“It was just a joke”. How many times have you heard that and thought, “No, it isn’t”. The Sun, a paper well-known to all of us for Page 3, gossip and sports coverage, is a paper that claims to be “fun”. “It’s just a bit of a larf, love” and “Can’t you take a joke” are trotted out by those who defend The Sun’s breast fixation and trashy news stories. In amongst such trash, one will find “The Sun says” leader column, which is The Sun’s version of the truth along with stories of Muslims doing horrible things to people. The fact that Christians, Jews, Hindus and Buddhists do horrible things to others is ignored to advance a weak nationalistic thesis, which is invariably based on cultural relativism.
The Sun, like many of the tabloid papers, is possibly one of the best examples of the Spectacle. It is a paper that denies the existence of reality and ignores the lived experience. It pushes a very right-wing agenda that is supported by its use of distractions: bare breasts being one such distraction, the celebrity gossip being another. Well, it’s something to talk about at work. Innit? “Did you see the bird on Page 3 today? Phwoar”! While this is happening, your rights in the workplace are being stolen from you as your attention is diverted to the tits on Page 3.
The Sun is no friend of the working class, the elderly, the poor, women, minority ethnic groups, the disabled, LGBT, in fact, anyone who doesn’t conform. Its gossip stories are peppered with nationalistic garbage about “our boys” and “Europe: why we should get out”. If you don’t agree with The Sun, then you must be a pinko or just a po-faced misery-guts and a sexual prude to boot.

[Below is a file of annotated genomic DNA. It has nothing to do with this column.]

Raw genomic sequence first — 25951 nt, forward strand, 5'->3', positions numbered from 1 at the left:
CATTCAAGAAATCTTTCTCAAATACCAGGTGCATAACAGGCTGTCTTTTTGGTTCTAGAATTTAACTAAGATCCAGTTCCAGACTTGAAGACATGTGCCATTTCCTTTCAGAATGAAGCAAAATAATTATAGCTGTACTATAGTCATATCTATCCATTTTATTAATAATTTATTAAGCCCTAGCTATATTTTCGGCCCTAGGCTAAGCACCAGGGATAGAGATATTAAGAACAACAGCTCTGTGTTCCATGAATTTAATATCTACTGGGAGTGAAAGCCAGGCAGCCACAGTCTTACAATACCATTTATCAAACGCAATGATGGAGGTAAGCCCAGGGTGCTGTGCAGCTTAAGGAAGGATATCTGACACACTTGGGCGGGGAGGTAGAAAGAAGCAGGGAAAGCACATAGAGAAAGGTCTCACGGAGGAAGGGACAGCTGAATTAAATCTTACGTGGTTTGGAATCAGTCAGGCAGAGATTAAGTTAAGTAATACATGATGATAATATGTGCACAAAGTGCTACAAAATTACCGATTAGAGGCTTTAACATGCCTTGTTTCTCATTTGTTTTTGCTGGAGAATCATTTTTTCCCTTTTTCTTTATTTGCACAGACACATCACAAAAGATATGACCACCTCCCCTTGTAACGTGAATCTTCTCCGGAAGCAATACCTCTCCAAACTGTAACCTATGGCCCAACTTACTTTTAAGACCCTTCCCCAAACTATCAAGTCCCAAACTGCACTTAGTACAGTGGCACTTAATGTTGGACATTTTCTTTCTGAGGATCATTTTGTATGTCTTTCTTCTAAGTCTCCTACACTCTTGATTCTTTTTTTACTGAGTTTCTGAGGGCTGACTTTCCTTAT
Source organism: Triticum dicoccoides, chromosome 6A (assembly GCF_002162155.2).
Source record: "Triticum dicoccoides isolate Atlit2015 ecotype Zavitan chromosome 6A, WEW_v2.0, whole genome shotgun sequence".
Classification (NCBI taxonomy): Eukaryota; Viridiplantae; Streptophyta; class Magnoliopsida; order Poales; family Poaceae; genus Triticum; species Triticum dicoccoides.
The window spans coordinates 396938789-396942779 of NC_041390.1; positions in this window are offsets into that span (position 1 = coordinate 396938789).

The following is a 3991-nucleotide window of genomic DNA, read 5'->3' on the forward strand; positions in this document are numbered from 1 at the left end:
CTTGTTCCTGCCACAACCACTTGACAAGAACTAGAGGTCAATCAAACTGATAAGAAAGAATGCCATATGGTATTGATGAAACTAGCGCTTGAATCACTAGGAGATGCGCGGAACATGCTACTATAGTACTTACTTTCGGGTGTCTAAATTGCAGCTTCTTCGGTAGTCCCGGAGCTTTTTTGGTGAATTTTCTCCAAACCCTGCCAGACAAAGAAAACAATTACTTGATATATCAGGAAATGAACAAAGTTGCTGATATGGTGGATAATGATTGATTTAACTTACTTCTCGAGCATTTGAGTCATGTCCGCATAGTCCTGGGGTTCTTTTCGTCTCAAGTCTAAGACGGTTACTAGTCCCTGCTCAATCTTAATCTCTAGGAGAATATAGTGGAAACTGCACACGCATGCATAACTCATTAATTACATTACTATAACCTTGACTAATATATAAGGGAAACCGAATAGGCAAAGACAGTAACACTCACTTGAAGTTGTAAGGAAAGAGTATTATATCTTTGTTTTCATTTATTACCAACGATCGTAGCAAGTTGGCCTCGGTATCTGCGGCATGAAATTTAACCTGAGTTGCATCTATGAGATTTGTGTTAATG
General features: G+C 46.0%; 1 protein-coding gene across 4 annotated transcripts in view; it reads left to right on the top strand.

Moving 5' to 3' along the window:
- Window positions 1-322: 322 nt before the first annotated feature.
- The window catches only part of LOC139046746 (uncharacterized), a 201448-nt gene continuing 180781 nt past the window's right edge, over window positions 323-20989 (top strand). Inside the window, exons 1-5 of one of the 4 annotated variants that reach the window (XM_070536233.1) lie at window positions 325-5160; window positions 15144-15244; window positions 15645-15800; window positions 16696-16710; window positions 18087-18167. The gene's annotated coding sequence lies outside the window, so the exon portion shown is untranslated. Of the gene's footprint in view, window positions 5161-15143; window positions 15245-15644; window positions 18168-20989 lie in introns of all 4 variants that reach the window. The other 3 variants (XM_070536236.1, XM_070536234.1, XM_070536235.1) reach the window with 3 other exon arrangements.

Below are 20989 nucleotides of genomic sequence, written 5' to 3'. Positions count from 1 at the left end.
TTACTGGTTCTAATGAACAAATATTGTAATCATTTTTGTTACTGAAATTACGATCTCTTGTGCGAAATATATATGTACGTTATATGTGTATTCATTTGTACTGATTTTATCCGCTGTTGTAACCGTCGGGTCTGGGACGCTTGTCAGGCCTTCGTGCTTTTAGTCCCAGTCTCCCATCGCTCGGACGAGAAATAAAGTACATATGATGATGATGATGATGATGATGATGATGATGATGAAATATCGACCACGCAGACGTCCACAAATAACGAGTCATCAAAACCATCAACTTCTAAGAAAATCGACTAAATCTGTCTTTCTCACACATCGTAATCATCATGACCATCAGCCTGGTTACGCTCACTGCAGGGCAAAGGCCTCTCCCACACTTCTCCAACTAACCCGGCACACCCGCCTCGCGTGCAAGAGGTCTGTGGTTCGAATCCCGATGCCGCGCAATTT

But what nation, other than Britain, has such a juvenile obsession with bare breasts? I can think of no other, certainly there are no countries that have daily newspapers that publish pictures of naked breasts for the titillation of their male readers. Normally, you’d have to buy a specialist magazine for that. It isn’t just The Sun either, The Daily Star, Nuts, Zoo, Loaded and all the other lads mags do it too. I once found a copy of Nuts that had pages of bare breasts that had been detached from their owners. It was as if to suggest that women don’t deserve to have faces, personalities or thoughts of their own; they are objects to gaze upon. This week’s edition has a section titled “Assess my breasts”. Again, there are no faces, just tits.
The tabloids and lads mags value women for one thing: their breasts. Should a woman complain about any of this, she is labelled a “lesbian” or similar. If a man should complain, their masculinity is questioned. “What? Don’t you like women”, asks the avid Nuts reader. Yes, I like women, I just don’t objectify them, I value them for their intellect, their sense of humour and their company. Such things are alien to these men. Those men who regularly read lads mags and The Sun, not only have masculinity mediated to them, their relationship with women often tends to be pretty strained. They see women, not as equals or fellow human beings but as people to serve their carnal needs and to cook for them.